Recently, about a half dozen Farrington High School marine science students lowered two cylindrical cages of 300 baby Hawaiian oysters into the murky waters off Sand Island, downstream from Honolulu Harbor’s busy shipping terminals.

For one of those students, Jaynealyce Palakiko, the hope is that this modest batch of dime-sized oysters marks the start of a much larger effort to help filter the pollution flowing toward Mokauea Island, where she used to fish with her dad when she was younger.

“I hope this experiment will help us gather information and see if we can expand this,” the 16-year-old Kalihi native said moments after the cages went in the water last month.

But the oyster study is new. Palakiko will have to wait and see.

Farrington HS Teacher Diane Tom Ogata lowers cage containing baby oysters near the Marine Education Training Center located on Sand Island.
Farrington High School teacher Diane Tom Ogata lowers a cage containing baby oysters near the Marine Education Training Center located on Sand Island. Cory Lum/Civil Beat

For decades now, some U.S. regions have already replenished their fouled streams, estuaries and bays with contaminant-scrubbing oysters, renowned for their ability to help clean up polluted waterways.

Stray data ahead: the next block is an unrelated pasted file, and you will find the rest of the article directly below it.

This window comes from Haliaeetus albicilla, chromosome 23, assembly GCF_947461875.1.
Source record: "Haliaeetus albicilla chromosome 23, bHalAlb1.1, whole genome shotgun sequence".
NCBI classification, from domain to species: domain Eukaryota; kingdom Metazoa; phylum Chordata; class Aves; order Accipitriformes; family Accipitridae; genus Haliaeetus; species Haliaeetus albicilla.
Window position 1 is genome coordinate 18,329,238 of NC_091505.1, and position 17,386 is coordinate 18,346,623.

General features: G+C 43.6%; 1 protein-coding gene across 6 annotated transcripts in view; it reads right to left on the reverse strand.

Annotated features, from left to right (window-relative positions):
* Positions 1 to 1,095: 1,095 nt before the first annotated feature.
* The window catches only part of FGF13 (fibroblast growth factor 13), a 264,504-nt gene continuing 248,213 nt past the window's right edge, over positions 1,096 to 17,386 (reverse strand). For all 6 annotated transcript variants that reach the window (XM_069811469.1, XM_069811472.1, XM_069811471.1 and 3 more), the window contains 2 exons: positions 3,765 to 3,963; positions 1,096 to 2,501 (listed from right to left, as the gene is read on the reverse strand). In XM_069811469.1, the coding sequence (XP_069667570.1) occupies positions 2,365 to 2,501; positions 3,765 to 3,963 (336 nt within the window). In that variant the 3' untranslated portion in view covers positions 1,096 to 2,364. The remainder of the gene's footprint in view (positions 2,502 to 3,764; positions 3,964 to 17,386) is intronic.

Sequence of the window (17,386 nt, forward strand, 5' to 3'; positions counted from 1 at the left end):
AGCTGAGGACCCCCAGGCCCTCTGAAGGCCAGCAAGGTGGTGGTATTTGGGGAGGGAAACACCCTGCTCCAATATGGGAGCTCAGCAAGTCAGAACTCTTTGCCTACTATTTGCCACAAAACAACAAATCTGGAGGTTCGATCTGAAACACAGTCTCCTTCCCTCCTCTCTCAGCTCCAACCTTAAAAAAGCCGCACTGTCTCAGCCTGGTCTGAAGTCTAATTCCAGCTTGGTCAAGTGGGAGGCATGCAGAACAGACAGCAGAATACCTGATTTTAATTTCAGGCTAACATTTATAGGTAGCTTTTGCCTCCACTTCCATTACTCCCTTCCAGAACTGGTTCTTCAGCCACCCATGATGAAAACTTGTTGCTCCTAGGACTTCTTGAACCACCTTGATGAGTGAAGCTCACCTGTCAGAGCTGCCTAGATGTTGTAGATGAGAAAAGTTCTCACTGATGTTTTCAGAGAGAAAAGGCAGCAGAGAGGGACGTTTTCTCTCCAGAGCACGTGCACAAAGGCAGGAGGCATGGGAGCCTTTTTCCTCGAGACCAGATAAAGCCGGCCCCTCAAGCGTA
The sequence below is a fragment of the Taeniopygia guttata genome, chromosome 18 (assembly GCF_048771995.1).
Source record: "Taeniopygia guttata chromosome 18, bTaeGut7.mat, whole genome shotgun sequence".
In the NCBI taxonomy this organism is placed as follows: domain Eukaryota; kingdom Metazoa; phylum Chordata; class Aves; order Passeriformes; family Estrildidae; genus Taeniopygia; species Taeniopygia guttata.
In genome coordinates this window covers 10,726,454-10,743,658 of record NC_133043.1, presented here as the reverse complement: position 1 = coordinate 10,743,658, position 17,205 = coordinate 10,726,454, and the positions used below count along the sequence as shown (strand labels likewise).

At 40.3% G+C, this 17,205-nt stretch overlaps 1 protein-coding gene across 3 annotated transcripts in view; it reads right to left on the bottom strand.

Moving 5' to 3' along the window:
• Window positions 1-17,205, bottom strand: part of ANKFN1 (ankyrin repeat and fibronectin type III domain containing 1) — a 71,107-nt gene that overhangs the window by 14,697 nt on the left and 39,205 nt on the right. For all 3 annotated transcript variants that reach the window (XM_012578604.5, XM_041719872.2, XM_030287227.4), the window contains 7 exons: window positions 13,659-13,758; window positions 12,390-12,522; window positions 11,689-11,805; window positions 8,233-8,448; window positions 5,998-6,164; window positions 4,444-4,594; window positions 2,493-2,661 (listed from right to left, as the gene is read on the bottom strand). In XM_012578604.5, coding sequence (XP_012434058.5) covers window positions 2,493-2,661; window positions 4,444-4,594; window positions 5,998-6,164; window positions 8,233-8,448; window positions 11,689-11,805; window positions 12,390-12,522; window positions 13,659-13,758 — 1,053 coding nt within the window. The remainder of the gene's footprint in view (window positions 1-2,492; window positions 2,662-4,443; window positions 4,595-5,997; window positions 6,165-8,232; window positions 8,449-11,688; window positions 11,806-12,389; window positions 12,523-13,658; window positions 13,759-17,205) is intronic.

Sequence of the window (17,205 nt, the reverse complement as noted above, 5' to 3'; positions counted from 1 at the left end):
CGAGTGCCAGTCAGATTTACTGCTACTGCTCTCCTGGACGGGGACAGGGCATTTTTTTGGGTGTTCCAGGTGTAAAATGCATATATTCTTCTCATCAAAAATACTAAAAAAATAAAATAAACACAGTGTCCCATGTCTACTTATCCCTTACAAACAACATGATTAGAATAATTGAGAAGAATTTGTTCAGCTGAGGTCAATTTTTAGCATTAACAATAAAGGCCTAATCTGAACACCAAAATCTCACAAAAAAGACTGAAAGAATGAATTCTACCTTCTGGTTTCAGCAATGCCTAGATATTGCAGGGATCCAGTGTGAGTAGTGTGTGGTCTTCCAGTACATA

But in the nation’s lone island state — where pollution has left fishing and swimming off-limits in some areas due to the potential health hazards — that idea hasn’t taken hold.

Recently, though, a push to reintroduce the small native oysters once abundant in Hawaii has been gaining ground, not just to help clean local waters but also to restore the tiny animals to their original habitats.

Under a pilot program launched earlier this year, researchers have started adding thousands of caged oysters to some of the state’s most polluted waterways, including Pearl Harbor and the notoriously dirty Ala Wai Canal.

“They’re covered in muck. It’s really sad — they’re fuzzy,” Waterkeepers Hawaiian Islands Executive Director Rhiannon Chandler-’Iao said of the first, unlucky batch lowered into the Ala Wai this past April. The nonprofit group examines them weekly.

Waterkeepers is studying how well the native Hawaiian oyster species Dendostrea Sandvicensis adapts to certain spots along the shore.

“A lot of this is so new. We’re learning every time we put oysters in the water,” Chandler-’Iao said.